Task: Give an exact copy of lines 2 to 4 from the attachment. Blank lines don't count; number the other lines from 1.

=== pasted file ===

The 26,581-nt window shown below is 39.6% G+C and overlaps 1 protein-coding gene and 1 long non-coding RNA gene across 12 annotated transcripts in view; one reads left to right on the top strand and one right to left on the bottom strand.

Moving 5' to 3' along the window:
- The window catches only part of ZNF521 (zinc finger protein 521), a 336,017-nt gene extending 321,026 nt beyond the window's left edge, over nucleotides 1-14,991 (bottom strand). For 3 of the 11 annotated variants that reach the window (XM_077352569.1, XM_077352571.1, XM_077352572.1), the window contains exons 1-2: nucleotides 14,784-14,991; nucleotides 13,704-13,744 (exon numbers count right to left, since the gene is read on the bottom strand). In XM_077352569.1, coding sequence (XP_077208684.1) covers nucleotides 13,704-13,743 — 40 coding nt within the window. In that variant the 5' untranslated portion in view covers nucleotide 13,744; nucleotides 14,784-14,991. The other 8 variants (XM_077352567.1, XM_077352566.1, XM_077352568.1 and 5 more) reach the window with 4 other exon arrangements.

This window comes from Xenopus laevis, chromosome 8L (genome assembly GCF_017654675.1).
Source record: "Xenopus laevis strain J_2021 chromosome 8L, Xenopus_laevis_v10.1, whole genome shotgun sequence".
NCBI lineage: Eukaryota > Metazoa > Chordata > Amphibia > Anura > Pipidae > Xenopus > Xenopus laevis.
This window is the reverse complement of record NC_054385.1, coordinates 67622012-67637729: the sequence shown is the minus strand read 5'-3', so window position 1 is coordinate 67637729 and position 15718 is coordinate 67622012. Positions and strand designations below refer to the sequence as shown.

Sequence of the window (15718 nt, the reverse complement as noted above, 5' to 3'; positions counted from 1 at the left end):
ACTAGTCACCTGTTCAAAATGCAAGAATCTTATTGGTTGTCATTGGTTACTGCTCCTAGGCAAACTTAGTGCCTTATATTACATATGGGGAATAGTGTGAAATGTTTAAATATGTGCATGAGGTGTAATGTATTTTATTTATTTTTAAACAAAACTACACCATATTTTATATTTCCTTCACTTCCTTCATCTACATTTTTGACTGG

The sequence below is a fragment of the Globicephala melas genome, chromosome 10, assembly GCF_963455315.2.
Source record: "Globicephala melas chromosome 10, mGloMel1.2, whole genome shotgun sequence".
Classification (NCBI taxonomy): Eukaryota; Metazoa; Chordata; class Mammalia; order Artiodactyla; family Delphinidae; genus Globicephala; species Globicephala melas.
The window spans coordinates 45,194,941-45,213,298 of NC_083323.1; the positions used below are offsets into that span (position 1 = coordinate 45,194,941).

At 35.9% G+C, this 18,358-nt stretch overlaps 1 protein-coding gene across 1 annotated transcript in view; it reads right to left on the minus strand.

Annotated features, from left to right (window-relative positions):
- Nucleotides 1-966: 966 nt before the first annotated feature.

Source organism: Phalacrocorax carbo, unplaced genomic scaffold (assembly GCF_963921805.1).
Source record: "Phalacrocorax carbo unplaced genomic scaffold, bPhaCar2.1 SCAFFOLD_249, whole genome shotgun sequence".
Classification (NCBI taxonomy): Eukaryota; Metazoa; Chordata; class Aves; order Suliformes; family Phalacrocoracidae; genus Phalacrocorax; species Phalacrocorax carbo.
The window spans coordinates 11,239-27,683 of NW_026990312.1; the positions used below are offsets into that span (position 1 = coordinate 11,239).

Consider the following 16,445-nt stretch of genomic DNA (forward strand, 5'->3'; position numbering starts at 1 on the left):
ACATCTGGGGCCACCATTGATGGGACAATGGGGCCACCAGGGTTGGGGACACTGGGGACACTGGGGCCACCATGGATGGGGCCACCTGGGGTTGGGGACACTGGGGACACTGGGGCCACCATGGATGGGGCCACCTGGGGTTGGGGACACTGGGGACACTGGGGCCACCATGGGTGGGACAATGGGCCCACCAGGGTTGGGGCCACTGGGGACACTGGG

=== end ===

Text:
Moving 5' to 3' along the window:
- The window catches only part of ZNF521 (zinc finger protein 521), a 336,017-nt gene extending 321,026 nt beyond the window's left edge, over nucleotides 1-14,991 (bottom strand). For 3 of the 11 annotated variants that reach the window (XM_077352569.1, XM_077352571.1, XM_077352572.1), the window contains exons 1-2: nucleotides 14,784-14,991; nucleotides 13,704-13,744 (exon numbers count right to left, since the gene is read on the bottom strand). In XM_077352569.1, coding sequence (XP_077208684.1) covers nucleotides 13,704-13,743 — 40 coding nt within the window. In that variant the 5' untranslated portion in view covers nucleotide 13,744; nucleotides 14,784-14,991. The other 8 variants (XM_077352567.1, XM_077352566.1, XM_077352568.1 and 5 more) reach the window with 4 other exon arrangements.

This window comes from Xenopus laevis, chromosome 8L (genome assembly GCF_017654675.1).